a1 0.1 0.05 0.15

a2 0.1 0.05 0.3

a3 0.05 0.15 0.05

BC c1 c2 c3 c4

b1 0.02 0.14 0.06 0.03

b2 0.03 0.05 0 0.17

b3 0.35 0.04 0 0.11

11. (1 point) Which of the following statements are necessarily false?

Select all that apply:

AB

BC AC

2 None of the above.

12. (2 points) What is P(B = b1|A = a2,C = c4)? If this value cannot be computed, write N/A.

13. (2 points) What is P(B = b2|A = a3,C = c3)? If this value cannot be computed, write N/A.

14. (2 points) True or False: P3i=1 P(B = bi|C = c1) = Pj4=1 P(C = cj|B = b1)

Select one:

True

False

15. (2 points) Consider two random variables X,Y . Assume that we have

(integers greater than or equal to 1) and . Assume n is a fixed positive integer constant. What is E[Y ]?

Select one:

16. (1 point) What is the mean, variance and entropy of a Bernoulli (p) random variable?

Select one:

The entropy of a Bernoulli variable is not defined.

17. (2 points) Please match the probability density function of the random variable X to its corresponding distribution name.

1. prob

2. prob(X = x) = λe−λx when x ≥ 0; 0 otherwise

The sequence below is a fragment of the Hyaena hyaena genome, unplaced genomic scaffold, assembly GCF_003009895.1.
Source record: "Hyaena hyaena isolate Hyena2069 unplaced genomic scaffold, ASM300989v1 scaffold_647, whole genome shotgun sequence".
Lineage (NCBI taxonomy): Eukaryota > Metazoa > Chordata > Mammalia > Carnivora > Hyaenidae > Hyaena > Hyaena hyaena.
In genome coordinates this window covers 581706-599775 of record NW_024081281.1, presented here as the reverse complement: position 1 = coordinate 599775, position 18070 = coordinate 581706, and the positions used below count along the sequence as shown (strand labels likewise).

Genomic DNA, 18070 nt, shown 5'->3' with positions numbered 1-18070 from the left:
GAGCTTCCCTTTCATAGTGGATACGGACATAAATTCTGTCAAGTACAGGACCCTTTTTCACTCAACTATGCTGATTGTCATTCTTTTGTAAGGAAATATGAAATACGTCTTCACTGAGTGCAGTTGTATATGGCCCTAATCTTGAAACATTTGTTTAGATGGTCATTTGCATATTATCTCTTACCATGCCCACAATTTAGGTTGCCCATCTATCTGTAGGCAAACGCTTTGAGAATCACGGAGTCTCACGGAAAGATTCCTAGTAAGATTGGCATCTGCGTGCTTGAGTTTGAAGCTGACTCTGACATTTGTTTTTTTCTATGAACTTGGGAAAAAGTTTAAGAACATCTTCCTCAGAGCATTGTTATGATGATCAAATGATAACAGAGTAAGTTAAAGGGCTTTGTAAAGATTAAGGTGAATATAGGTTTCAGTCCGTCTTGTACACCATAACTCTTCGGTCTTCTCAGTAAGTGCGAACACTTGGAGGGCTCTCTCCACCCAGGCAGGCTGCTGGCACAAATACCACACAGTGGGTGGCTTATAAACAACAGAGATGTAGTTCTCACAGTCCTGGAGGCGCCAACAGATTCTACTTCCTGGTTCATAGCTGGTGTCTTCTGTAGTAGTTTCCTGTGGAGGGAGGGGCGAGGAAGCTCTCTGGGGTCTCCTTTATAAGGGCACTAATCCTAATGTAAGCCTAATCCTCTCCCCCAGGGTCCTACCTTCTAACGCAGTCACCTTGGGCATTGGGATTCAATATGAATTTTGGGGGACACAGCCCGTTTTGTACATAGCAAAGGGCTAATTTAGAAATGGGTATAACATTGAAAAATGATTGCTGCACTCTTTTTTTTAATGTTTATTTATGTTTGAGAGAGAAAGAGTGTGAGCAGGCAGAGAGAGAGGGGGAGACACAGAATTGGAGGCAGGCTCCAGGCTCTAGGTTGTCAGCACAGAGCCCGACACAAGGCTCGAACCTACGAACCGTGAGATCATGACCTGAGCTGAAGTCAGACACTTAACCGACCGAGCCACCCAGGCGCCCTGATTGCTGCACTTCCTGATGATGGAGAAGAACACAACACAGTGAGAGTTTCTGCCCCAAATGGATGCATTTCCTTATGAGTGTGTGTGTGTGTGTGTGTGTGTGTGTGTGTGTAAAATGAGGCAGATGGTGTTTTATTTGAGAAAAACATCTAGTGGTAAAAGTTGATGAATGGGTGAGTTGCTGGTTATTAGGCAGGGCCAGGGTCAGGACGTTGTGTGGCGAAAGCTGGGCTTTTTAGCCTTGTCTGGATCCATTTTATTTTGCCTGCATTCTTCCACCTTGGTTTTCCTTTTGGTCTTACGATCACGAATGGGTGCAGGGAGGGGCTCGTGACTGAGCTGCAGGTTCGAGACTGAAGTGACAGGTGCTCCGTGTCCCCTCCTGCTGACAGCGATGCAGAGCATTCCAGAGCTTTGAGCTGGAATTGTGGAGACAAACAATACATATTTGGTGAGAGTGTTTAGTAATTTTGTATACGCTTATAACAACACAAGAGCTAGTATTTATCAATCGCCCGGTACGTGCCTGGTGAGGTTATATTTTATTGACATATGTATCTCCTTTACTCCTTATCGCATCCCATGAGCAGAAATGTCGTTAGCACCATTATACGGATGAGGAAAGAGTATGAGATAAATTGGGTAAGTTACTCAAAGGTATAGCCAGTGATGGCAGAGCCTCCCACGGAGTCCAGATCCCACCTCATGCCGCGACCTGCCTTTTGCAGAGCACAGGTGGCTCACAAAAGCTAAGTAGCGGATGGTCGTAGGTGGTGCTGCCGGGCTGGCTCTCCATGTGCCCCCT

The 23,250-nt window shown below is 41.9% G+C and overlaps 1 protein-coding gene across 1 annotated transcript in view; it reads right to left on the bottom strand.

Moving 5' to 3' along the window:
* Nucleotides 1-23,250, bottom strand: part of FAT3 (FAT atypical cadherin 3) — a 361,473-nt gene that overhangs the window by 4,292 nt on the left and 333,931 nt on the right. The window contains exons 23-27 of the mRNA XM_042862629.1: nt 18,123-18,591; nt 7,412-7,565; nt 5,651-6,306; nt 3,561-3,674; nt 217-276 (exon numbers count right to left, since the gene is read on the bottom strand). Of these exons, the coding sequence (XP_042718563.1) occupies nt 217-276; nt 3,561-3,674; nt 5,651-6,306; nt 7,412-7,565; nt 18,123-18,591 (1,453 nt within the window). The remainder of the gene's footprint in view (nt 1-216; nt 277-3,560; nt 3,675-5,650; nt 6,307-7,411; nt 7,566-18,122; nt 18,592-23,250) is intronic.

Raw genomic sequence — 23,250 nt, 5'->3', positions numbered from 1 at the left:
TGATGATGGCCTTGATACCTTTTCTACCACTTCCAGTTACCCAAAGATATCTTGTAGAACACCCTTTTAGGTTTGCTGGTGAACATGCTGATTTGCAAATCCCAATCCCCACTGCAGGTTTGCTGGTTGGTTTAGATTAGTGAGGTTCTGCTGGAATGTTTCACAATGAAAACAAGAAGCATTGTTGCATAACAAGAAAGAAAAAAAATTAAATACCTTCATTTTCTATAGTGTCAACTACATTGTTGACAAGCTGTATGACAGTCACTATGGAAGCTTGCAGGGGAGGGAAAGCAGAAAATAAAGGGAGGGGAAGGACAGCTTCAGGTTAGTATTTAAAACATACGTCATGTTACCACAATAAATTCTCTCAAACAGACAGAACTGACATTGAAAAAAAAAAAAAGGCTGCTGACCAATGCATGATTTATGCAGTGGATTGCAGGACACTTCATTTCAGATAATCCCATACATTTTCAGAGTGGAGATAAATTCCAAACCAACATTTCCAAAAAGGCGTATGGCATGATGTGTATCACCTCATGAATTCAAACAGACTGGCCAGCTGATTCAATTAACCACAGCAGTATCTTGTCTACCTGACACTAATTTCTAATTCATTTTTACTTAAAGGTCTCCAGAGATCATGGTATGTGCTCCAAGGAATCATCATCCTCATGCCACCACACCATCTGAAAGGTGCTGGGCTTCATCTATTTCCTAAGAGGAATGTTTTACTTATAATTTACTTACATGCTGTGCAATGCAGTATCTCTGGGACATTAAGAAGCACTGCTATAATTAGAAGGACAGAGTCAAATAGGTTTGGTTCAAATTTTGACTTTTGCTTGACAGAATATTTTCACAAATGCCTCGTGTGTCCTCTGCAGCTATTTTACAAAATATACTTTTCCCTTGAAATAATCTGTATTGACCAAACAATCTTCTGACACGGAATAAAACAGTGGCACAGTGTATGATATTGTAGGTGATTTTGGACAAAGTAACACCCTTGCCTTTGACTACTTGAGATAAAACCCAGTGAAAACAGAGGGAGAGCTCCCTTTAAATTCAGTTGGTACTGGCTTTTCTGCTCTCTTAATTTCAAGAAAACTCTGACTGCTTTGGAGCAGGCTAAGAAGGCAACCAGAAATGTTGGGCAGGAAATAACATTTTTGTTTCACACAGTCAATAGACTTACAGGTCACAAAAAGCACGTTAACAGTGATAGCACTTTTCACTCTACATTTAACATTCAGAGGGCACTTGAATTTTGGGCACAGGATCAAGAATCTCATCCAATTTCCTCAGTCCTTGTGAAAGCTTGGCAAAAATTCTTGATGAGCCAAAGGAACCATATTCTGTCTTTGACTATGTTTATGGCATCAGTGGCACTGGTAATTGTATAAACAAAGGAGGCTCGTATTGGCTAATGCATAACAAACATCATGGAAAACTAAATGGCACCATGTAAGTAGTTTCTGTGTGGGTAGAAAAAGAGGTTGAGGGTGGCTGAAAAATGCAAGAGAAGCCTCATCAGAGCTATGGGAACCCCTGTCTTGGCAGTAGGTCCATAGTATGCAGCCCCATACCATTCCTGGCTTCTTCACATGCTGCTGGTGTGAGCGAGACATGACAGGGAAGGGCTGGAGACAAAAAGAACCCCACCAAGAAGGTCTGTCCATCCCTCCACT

3. prob

4. prob when a ≤ x ≤ b; 0 otherwise

5. prob(X = x) = px(1 − p)1−x

Multivariate Gaussian:

Exponential:

Uniform:

Bernoulli:

Binomial:

2.3 Calculus [8pts]

1. (2 points) Evaluate the derivative of y with respect to x, where at x = 1.

2. (2 points) Find the partial derivative of y with respect to x, where y = 3×2 sin(z)e−x Select one:

3. (2 points) For the function f(x) = 5×3 + 2×2 − 3x the value sets the derivative to be 0. Additionally, the second order derivative of f(x) at x = is positive. What can you say about f(x) at the point :

Select one:

a local minimum

a local maximum

a local minimum or a local maximum

None of the above

4. (2 points) Suppose that f(x|θ) = xTθ, where x,θ ∈ Rn. The function g(θ) is defined as g(θ) = (f(x0|θ) − y0)2 for x0 and y0. What is the function type of g(θ):

Select one:

2.4 Vectors and Matrices

1. (1 point) Consider the matrix X and the vectors y and z below: . What is the